Milwaukee Brewers

Why they could win the division: New pitchers

Starting pitching wins in this league and the Brewers went out and got themselves two good ones this offseason in Zack Greinke and Shaun Marcum.  They gave up almost their entire farm system to get these guys, but it’s clear the front office has decided they want to make a run at the World Series before Prince Fielder hits free-agency next offseason.    Greinke was possibly the best pitcher in baseball in ’09, but he regressed last season.  No one has ever questioned his stuff, but his mental makeup (he suffers from depression and a social anxiety disorder) is a concern.  It’s also quite possible that he was simply frustrated with the Royals losing ways as he declared on numerous occasions his desire to play for a winner.  Depending on which Greinke they get, this trade could look very different than it does now.  My guess is he settles in somewhere between ’09 and ’10.  Marcum came out of nowhere last season after missing all of ’09 with an elbow injury.  He’s not a power guy, but has great control and an excellent changeup.  Throw those two in a rotation that already has Yovani Gallardo and Randy Wolf and you’ve got a nice mix of starters.

Why they might not: Lineup holes

To get Greinke, they gave up their starting shortstop, Alcides Escobar, and a guy who could have been their starting center fielder, Lorenzo Cain.  So instead of Escobar, they’ll be running out Yuniesky Betancourt at short.  Over the last 2 years he’s amassed a WAR of -1.  That means over two years, he has actually been worse than a guy they could have brought in off the street.  He’s below average defensively and other than maybe a little pop, he brings nothing offensively.  Centerfield looks to be Carlos Gomez’s to lose.  He was a good prospect, but has stagnated badly in the majors.  His lack of plate discipline really makes him a liability on offense and he doesn’t run as much as he used to.  His defense is above average, but that’s really his only positive attribute at this point.  Catcher doesn’t look like a bright spot offensively either and the projected starter, Jonathan Lucroy looks like he will be out about a month with a broken finger.  There’s some nice pieces in Fielder, LF Ryan Braun and 3B Casey McGehee.  2B Rickie Weeks and RF Corey Hart (assuming we see the ‘10 versions of these two) are solid as well, but five players don’t make an offense.

Prince Fielder and Ryan Braun form a very nice 1-2 punch.

Game on: 1B/3B Mat Gamel

It’s now or never for Gamel.  He came up as a top prospect right behind Braun in the pipeline.  Just like Braun, he had stone hands at third and had to be moved to another position.  But with Braun in left and Fielder at first, there hasn’t really been a place to hide him defensively.  He raked again at Triple-A last year, but he’ll turn 26 this summer and his window is starting to close.  Look for the Brewers to get him as many at-bats as they can so they can see what they have.  He’s got good power and should hit for a decent average, but he needs to improve his plate discipline.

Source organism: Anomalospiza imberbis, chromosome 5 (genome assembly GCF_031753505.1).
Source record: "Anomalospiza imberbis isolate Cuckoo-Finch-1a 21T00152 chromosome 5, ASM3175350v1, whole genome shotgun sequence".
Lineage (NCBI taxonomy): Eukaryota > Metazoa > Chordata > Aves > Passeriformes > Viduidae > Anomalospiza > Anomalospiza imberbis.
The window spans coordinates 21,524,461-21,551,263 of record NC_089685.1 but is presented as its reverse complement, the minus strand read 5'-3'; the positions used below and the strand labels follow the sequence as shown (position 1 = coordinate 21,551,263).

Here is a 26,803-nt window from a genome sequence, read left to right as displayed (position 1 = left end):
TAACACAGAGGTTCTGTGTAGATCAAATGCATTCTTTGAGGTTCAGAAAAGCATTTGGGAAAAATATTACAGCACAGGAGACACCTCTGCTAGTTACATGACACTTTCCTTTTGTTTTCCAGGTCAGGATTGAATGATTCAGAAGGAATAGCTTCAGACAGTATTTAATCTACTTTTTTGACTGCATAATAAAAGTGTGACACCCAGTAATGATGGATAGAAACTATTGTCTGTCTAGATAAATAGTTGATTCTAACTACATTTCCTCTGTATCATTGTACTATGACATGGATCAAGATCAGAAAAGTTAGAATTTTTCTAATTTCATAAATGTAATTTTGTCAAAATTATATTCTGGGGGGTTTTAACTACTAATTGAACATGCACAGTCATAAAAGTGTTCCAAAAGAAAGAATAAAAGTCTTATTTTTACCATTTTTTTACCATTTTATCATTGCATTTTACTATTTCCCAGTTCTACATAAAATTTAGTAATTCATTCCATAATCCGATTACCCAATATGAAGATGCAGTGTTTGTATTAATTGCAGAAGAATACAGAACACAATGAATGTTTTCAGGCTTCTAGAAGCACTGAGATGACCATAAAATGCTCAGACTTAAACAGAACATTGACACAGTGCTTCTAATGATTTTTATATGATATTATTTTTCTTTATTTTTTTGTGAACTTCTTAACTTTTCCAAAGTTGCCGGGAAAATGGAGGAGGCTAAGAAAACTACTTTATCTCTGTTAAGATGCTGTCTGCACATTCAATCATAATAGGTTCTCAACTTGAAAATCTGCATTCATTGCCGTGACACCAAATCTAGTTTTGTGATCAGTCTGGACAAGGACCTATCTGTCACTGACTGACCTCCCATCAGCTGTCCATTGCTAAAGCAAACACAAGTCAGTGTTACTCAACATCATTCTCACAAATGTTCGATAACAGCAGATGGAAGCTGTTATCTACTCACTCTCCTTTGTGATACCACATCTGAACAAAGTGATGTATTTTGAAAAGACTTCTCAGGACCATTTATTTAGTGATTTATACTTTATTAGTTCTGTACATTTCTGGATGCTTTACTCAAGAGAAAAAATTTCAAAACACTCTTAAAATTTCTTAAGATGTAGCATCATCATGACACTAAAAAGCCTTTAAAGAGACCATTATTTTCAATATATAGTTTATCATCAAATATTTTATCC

Slipping: 1B Prince Fielder

It sounds funny to say a guy who is only 26 is slipping.  But in Fielder’s case, it may not be a stretch.  His body type makes him a huge risk.  Other than his father (Cecil) I can’t recall another player of this body type who was this successful at the major league level.  Cecil had a few good years and then fell off the map completely.  I don’t think Prince’s descent will be that quick, but he already regressed a bit last season.  His BB and K rates were about the same, but his power dropped off at an astounding rate.  His average should probably stabilize back into the .270 range, but there is just no telling how he will age.  If I were a GM, I would be very hesitant to give him a lucrative long-term deal.

Stuck in the Middle

Chicago Cubs

What to like: Young bats

To be honest, there’s not a ton to like about the Cubs.  It’s tough, because they are basically the definition of a team “stuck in the middle”.  They haven’t made the moves necessary to put themselves into the contender category, but they also refuse to rip the cupboard bare and start over.  There are some nice young bats for the future though.  Geovany Soto had a nice bounce back season and looks to have established himself as an upper tier catcher in the NL.  He’s got good power, solid plate discipline and will hit for an averages in the .280-.290 range.  Shortstop Starlin Castro had a great rookie season when you take into account the fact that he was only 20 years old.  He’s going to hit for a very good average and his power and speed should progress eventually.  His plate discipline for his age is actually pretty solid and he wasn’t terrible defensively.  Lastly, RF Tyler Colvin might be a long-term solution.  He’s got plus power, but he needs to increase the walks and cut the strikeouts.  His season ended with an ugly incident involving him being hit with a shattered bat in the lung, but he appears to be at full strength now.

Not so much: Identity

Like I said above, there’s just no clear direction with this team.  It probably needs a full overhaul, but management would rather run out a team that will finish around .500 than do what actually needs to be done to eventually field a contender.  So instead of getting rid of the high-priced veterans that are eating up their payroll and dragging down their roster, they continue to keep acquiring those same types of players.  Case in point: Matt Garza.  He’s a nice pitcher, but he’s peaked.  He’s a middle of the rotation starter, no more, no less.  Why give up prospects to get a guy who will take you from a little below .500 to a little above .500?  Just doesn’t make sense to me.

Don’t believe the hype: SS Starlin Castro

Wait?  Didn’t I just say I liked this kid?  I did, but like I said above, he was only 20 last year.  He’s very young and he’s going to have some growing pains.  The tools are undeniable, but tools are useless until the player turns them into actual skills.  I don’t think he’ll be totally overmatched this year, but I also don’t think he’s going to be the immediate star many are making him out to be.